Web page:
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Cardiomyopathies are frequently associated with myocardial dysfunction and subsequently heart failure weight loss camps for adults 120 mg orlistat with visa. With few exceptions weight loss pills yellow order 60mg orlistat amex, histologic findings are nonspecific weight loss after gallbladder surgery buy 60mg orlistat overnight delivery, with myocyte hypertrophy weight loss ads cheap orlistat 60mg otc, cellular necrosis, and fibrosis. Restrictive Restricted filling and reduced diastolic size of either or both cardiomyopathy ventricles with normal or near-normal systolic function. It is a combination of myocyte apoptosis and necrosis with increased myocardial fibrosis, producing reduced mechanical function. Unfortunately, the most common clinical presentation is one of progressive deterioration, with worsening heart failure and death occurring over a variable time course. Pathophysiology: Generally, ventricular hypertrophy involves the proximal portion of the interventricular septum. In addition, systolic anterior motion of the mitral valve may occur and result in left ventricular outflow tract obstruction and mitral regurgitation. When systolic anterior motion occurs, the mitral valve leaflets are pulled or dragged anteriorly toward the ventricular septum, producing the obstruction. Consequently, the left ventricle has to generate much higher pressures to overcome the out flow obstruction and to pump blood to the systemic circulation. Premature closure of the aortic valve may occur and is caused by the decline in pressure distal to the left ventricular outflow obstruction. Left atrial abnormality may be present if the patient has had long-standing mitral regurgitation from systolic anterior motion of the mitral valve. But Nifedipine, amlodipine and felodipine should be avoided because they 243 Internal Medicine cause peripheral vasodilatation, which may result in decreased left ventricular filling and worsening of symptoms of outflow tract obstruction. Pathophysiology: these conditions result in impaired ventricular filling and primarily diastolic heart failure. They present with a clinical heart failure syndrome that is frequently indistinguishable from that caused by systolic dysfunction. It simulates other right side heart failure like cor pulmanale and diastolic dysfunction of constricted pericarditis. Differential Diagnosis: the clinical features are very similar to constrictive pericarditis. Myocarditis Learning objectives: at the end of this lesson the student will be able to: 1. Definition: Myocarditis is inflammation of the myocardium often resulting from infectious process, which subsequently leads to myocardial destruction and a dilated cardiomyopathy. Although the causes of myocarditis are numerous, the most common association is an antecedent viral syndrome. It is one of the most common causes of heart disease in Central and South America. Giant cell myocarditis: is a rare form of myocarditis of unknown etiology Pathophysiology: Myocarditis is defined as inflammatory changes in the heart muscle and is characterized by an interstitial mononuclear cell infiltrate with an attendant myocyte necrosis. It is not known whether the infiltrate is caused by a direct invasion of the infective agents or by a systemic immune response. In the chronic stage, cytotoxic T lymphocytes infiltrate the myocardium and mediate an autoimmune response with myocardial autoantibody activity directed against cardiac myosin. This autoimmune process persists after the viral particles are no longer detected. Coronary artery thrombus formation, luminal obstruction, ischemia, and dysrhythmias compound the deleterious effects of the inflammatory response. The typical time interval between the onset of the viral illness and cardiac involvement is 2 weeks. The chest pain is often pleuritic quality with precordial pain of a sharp stabbing nature. S3 gallop may be noted with significant cardiac enlargement (displaced apical impulse). Diagnostic workup Since many cases of myocarditis are not clinically obvious, a high degree of suspicion is required for the making a diagnosis of acute myocarditis. Vascular redistribution, interstitial and alveolar edema and pleural effusion may also be noticed. This is an arbitrary definition because a diastolic pressure of even 85 mm Hg may be associated with increased cardiovascular morbidity and mortality. Because of the associated morbidity and mortality and the cost to society, hypertension is an important public health challenge. Therefore, health care professionals must not only identify and treat patients with hypertension but also promote a healthy lifestyle and preventive strategies to decrease the prevalence of hypertension in the general population. The prevalence in women is closely related to age, with substantial increase occurring after age 50. After a long invariable asymptomatic period, persistent hypertension develops into complicated hypertension, in which target organ damage to the aorta and small arteries, heart, kidneys, retina, and central nervous system is evident. Etiologic Classification of Hypertension: Hypertension may be classified as either essential or secondary. These factors include humeral mediators, vascular reactivity, circulating blood volume, vascular caliber, blood viscosity, cardiac output, blood vessel elasticity, and neural stimulation. Hypertensive encephalopathy: consists of severe hypertension, altered state of consciousness, increased intracranial pressure with papilledema and seizure. Patients may have proteinuria and microscopic hematuria and later on develop chronic renal failure. Patient evaluation: In evaluating a patient with hypertension the initial history, physical examination and laboratory should be directed at 1) Establishing pretreatment base line hypertension: 2) Identifying correctable secondary caused of hypertension 3) Determining if target organ damage is present: patients may have undiagnosed hypertension for years without having had their blood pressure checked. Therefore, a search for end organ damage should be made through proper history and physical examination. These include displacement of apex, a sustained and enlarged apical impulse, and the presence of an S4. Vasodilators: dilate arteriols and arteries, reducing peripheral vascular resistance which inturn reduces high blood pressure. Calcium channel blockers: by modulating calcium release in smooth muscles, calcium channel blockers reduce smooth muscle tone, resulting vasodilatation. In addition they reduce aldosteron production, reducing the retention of sodium and water. Most drug combinations, using agents that act by different mechanisms, have an additive effect. Hypertensive crisis: is defined as severe hypertension characterized by diastolic blood pressure greater than 130 mmHg. Blood pressure elevation to such degree can cause vascular damage, encephalopathy, retinal hemorrhage, renal damage and death. In these conditions, the blood pressure should be lowered aggressively over minutes to hours. Pericarditis and Pericardial effusion Learning objectives: at the end of this lesson the student will be able to: 1. Definition: Pericarditis is an inflammation of the pericardium surrounding the heart. Percarditis and cardiac tamponade are clinical problems involving the potential space surrounding the heart or pericardium. Pericarditis is one cause of fluid accumulation in this potential space and cardiac tamponade is the hemodynamic result of fluid accumulation. Pathophysiology: the pericardium consists of an outer fibrous layer (parietal pericardium) and an inner serous layer (visceral pericardium). The pericardium serves as a protective barrier from the spread of infection or inflammation from adjacent structures. It also prevents sudden dilatation of the cardiac chambers during exercise and hypervolumia. It restricts the anatomic position of the heart and minimizes friction with the surrounding structures. Approximately 120 cc of additional fluid can accumulate in the pericardium without an increase in pressure. Further fluid accumulation can result in marked increases in pericardial pressure, eliciting decreased cardiac output and hypotension (cardiac tamponade). Classification of Pericarditis Clinical classification Etiologic Classification I. It is best, heard at the lower left sternal border or apex when the patient is positioned sitting forward.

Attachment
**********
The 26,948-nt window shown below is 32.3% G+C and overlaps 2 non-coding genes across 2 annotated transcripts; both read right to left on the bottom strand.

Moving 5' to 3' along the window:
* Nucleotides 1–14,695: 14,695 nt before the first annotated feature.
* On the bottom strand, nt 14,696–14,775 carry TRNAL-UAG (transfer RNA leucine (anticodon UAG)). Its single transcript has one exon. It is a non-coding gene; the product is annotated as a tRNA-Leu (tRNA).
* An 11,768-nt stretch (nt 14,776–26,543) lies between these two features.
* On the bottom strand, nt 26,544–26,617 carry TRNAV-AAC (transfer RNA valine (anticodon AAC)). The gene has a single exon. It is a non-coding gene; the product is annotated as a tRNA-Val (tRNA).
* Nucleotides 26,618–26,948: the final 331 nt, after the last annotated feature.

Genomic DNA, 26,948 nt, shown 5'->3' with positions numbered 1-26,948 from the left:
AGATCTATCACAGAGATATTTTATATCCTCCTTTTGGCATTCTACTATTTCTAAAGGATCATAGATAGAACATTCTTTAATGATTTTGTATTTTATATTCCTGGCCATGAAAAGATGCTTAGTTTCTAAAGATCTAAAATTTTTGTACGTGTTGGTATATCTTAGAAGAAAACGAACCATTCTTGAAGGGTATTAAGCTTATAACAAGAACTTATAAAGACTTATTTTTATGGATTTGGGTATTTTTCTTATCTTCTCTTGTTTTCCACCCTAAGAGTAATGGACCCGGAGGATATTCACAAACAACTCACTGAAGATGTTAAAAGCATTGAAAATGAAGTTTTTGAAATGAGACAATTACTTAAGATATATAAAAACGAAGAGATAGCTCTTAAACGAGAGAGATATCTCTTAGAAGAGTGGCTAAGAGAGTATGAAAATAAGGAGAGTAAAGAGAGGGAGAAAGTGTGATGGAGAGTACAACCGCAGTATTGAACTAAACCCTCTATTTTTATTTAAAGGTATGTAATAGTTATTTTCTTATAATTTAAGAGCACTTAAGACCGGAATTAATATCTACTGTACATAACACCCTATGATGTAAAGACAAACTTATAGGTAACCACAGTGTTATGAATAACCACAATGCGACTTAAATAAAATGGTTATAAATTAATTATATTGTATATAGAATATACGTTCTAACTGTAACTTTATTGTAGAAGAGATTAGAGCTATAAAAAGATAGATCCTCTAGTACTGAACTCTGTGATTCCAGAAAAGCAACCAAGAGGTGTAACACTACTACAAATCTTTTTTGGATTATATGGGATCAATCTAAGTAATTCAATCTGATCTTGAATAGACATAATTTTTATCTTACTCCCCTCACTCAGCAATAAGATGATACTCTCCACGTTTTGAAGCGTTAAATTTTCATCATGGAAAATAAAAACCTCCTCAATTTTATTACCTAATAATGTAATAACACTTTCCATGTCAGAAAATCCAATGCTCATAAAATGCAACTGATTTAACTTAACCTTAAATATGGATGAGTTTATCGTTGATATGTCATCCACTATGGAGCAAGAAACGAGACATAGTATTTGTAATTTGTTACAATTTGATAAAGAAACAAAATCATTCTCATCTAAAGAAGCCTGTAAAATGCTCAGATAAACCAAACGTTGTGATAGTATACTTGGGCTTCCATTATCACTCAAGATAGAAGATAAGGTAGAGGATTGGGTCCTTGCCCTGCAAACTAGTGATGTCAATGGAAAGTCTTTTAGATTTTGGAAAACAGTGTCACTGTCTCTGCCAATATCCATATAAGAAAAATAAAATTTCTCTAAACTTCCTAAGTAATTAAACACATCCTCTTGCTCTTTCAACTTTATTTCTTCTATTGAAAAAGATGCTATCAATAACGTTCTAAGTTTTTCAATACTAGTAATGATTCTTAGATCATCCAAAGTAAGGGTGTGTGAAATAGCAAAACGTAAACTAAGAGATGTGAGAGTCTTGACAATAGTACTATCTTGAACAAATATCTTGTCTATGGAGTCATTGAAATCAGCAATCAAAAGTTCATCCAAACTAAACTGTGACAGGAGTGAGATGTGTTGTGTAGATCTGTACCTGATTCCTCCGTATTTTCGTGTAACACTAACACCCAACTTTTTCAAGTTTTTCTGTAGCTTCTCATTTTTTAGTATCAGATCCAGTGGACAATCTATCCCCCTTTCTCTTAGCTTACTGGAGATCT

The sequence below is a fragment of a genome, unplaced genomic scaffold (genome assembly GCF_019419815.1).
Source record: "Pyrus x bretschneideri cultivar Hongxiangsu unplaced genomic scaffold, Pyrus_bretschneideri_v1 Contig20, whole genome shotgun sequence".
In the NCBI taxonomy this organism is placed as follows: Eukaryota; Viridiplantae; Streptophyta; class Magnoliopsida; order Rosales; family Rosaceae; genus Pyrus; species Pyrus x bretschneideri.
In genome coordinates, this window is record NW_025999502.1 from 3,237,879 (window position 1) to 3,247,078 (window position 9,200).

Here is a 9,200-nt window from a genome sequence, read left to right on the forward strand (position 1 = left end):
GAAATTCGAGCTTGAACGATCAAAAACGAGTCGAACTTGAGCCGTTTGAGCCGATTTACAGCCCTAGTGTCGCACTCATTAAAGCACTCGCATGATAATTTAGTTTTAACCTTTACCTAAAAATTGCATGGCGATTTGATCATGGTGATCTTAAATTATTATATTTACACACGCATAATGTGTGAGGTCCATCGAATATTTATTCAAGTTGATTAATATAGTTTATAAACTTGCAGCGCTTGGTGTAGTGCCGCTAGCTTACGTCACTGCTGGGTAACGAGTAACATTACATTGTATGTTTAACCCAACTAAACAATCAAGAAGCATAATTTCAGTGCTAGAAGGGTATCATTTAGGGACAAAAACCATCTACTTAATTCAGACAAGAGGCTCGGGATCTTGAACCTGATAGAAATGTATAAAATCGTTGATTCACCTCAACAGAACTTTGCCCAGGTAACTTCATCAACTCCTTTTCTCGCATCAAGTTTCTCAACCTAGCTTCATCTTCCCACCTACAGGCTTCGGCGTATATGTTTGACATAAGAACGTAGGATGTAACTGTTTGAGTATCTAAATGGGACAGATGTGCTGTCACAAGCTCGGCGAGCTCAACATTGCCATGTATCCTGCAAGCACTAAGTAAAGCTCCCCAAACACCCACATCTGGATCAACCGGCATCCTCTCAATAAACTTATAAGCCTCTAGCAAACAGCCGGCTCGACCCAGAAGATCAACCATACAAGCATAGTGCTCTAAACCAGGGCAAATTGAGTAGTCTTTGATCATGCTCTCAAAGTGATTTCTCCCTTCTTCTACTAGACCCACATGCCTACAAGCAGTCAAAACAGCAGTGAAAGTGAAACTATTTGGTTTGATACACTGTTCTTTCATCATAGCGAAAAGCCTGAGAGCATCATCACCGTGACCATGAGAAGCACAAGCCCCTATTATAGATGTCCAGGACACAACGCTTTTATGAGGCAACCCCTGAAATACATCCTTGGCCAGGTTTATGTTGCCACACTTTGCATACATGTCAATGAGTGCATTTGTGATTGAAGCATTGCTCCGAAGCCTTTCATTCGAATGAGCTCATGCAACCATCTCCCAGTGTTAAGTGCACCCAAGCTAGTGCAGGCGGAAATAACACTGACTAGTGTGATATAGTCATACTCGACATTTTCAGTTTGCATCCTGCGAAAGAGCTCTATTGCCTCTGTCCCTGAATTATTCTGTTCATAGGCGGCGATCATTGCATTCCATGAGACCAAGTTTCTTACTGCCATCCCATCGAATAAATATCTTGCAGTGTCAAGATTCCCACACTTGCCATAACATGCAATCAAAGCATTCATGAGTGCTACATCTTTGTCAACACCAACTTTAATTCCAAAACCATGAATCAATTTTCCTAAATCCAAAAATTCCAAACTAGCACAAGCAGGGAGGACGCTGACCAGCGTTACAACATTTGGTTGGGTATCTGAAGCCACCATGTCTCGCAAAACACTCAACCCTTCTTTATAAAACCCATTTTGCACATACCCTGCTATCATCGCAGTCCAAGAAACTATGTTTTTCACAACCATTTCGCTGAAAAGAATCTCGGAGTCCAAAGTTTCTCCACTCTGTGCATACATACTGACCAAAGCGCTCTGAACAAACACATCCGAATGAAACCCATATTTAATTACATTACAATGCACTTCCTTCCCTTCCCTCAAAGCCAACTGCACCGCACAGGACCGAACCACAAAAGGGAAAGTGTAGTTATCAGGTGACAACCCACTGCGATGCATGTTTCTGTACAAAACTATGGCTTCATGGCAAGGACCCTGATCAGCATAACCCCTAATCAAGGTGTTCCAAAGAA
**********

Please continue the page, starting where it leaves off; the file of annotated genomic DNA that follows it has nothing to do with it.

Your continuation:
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Preparation for renal replacement Therapy o Education o Informed choice of renal replacement therapy i weight loss rewards buy discount orlistat 60 mg line. Urinary Tract infection Learning Objective: At the end of this unit the student will be able to weight loss pills diy generic orlistat 120mg without prescription 1 weight loss pills quiz orlistat 120 mg without prescription. Describe the most commonly used tests for the diagnosis of urinary tract infections weight loss 45 year old woman effective orlistat 60 mg. In most instances, growth of more than 10 organisms per milliliter from a properly collected midstream "clean-catch" urine sample indicates infection. Chronic pyelonephritis: refers to chronic interstitial nephritis believed to result from bacterial infection of the kidney. Ascent of bacteria from the bladder may follow and is probably the pathway for most renal parenchymal infections. Whether bladder infection ensues depends on interacting effects of the pathogenicity of the strain, the inoculum size, and the local and systemic host defense mechanisms. Metastatic staphylococcal or candidal infections of the kidney may follow bacteremia or fungemia, spreading from distant foci of infection in the bone, skin, vasculature, or elsewhere. Symptomatic upper urinary tract infections, in particular, are unusually common during pregnancy. Obstruction: Any impediment to the free flow of urine caused tumor, stricture, stone, or prostatic hypertrophy results in hydronephrosis. Part of the risk is mediated through neurogenic bladder disturbance, and partly due to other immune disorders in diabetes. Immune deficiency: congenital, acquired or drug induced immunodeficiencies are associated with increased susceptibility to infection. In this situation, a distinction should be made between women infected with sexually transmitted pathogens, such as C. Except in acute uncomplicated cystitis in women, a quantitative urine culture, rapid diagnostic test should be performed to confirm infection before treatment is begun. Factors predisposing to infection, such as obstruction and calculi, should be identified and corrected if possible. Bladder bacteriuria (cystitis) can usually be eliminated with nearly any antimicrobial agent to which the infecting strain is sensitive. When repeated episodes of cystitis occur, they are nearly always reinfections, not relapses. Repeated upper tract infections often represent relapse rather than reinfection, and a vigorous search for renal calculi or an underlying urologic abnormality should be undertaken. If neither is found, 6 weeks of chemotherapy may be useful in eradicating an unresolved focus of infection. Asymptomatic bacteriuria in these groups as well as in adults without urologic disease or obstruction predisposes to increased numbers of episodes of symptomatic infection but does not result in renal impairment in most instances. Approach to a patient with gastrointestinal disorder Learning objectives: at the end of this unit the student will be able to 1. Describe the difference between exudates and transudates and their clinical use 6. The fluid is analyzed biochemically, bacteriologically, cytologically and physically. Different terminologies are used to describe barium studies of the different parts of the gastrointestinal tract: o For esophagus Barium swallow. Gastritis and peptic ulcer diseases Objectives: at the end of this unit the student will be able to:1. However, the inflammation may progress to involve the gastric fundus and body causing pangastritis usually after 15 20 years. Treatment of chronic gastritis: is aimed at controlling the sequellae, not the inflammatory process. This is probably due to the likelihood of gastric ulcers being silent and presenting only after complications. The end results are dependent upon the interplay between bacterial and host factors. Whereas acid-peptic injury is necessary for ulcer to develop, acid secretion is normal in almost all patients with gastric ulcers and increased in approximately a third of patients with duodenal ulcers. But if the pyloric canal scarred, do endoscopic pyloric balloon dilatation or surgical relief of obstruction. Advantages a) Direct visualization and photographic documentation of the ulcer is possible. They are now rarely, if ever, used as the primary therapeutic agent, however are often used by patients for symptomatic relief of dyspepsia. For the types of surgical procedures and their complications, please refer Surgical textbooks. Malabsorption syndromes Learning Objectives: at the end of this chapter the student will be able to 1. Refer the patient to hospitals for better diagnosis and treatment Definition: Syndromes resulting from impaired absorption of one or more dietary nutrients from the small bowel. Bacterial overgrowth may occur secondary to radiation stricture, lymphatic obstruction may occur due to edema or fibrosis c) Diabetes mellitus: alter gut motility from diabetic neuropathy, bacterial overgrowth and exocrine pancreatic insufficiency may lead to malabsorption. Five grams of DXylose is given orally to the fasting patient, and urine is collected for the next 5 hours. Plain abdominal x-ray may show pancreatic calcification as a sign of chronic pancreatitis. Pancreatic diseases Learning objectives: at the end of this unit the student will be able to 1. Acute Pancreatitis Etiology: 1) Biliary tract disease especially stones 2) Alcoholism 3) Drugs (furosemide, valproic acid, azathioprine, sulfasalazine) 4) Infection. Pain is steady, boring, persistent, relieved by leaning forward, and accentuated by coughing, movement and deep breathing. It is better to maintain the patient in a slightly hyperglycaemic range than run a risk hypoglycaemia caused by overzealous administration of insulin. Worsening of symptoms, especially with development of a pancreatic duct stricture, should prompt an examination for malignancy. Hepatitis Learning objectives: at the end of this unit the student will be able to 1. Both viruses are implicated in most instances of water borne and food transmitted infection, and in epidemics of viral hepatitis. Patients will have aversion to smell of food and cigarette with mild fever and flue like symptoms. Chronic Liver Diseases Learning objectives: at the end of this unit the student will be able to 1. Refer patients to hospitals for better diagnosis and treatment Chronic liver diseases include: A. Chronic hepatitis Definition: Chronic hepatitis is defined as a hepatic inflammatory process that fails to resolve after 6 months. Collateral vessels may form at several sites, the most important clinically being those connecting the portal vein to the azygous vein that form dilated, tortuous veins (varices) in the submucosa of the gastric fundus and esophagus. The goal of duiresis should be dependent on the extent of edema and be monitored by daily body weight measurement i. Diarrheal diseases Learning objectives: at the end of this unit the student will be able to 1. Manage patients with diarrhea at the primary care level Definition: Diarrhea is defined as an increase in stool frequency and volume. Pathophysiologic classification Most diarrheal states are caused either by inadequate absorption of ions, solutes and water or by increased secretion of electrolytes that result in accumulation of water in the lumen. It usually follows stimulation by mediators like enteric hormones, bacterial enterotoxins (E. That is why cholera and other forms of secretary diarrhea can be treated with oral solutions containing sodium and glucose. Such nonabsorbable substances include lactose in patients with lactase deficiency. Mucosal damage can interfere with absorption, induce secretion and affect motility, all of which contribute to diarrhea. Infectious Diarrhea Microbes cause diarrhea either directly by invasion of gut mucosa or indirectly through elaboration of different types of toxins: Secretory enterotoxins, cytotoxins and inflammatory mediators. Examples: a) Vibrio cholerae produces enterotoxins which stimulate adenylate cyclase which results in massive intestinal secretion. Examples: a) Shigella dysenterae produces Shiga toxin which causes destructive colitis.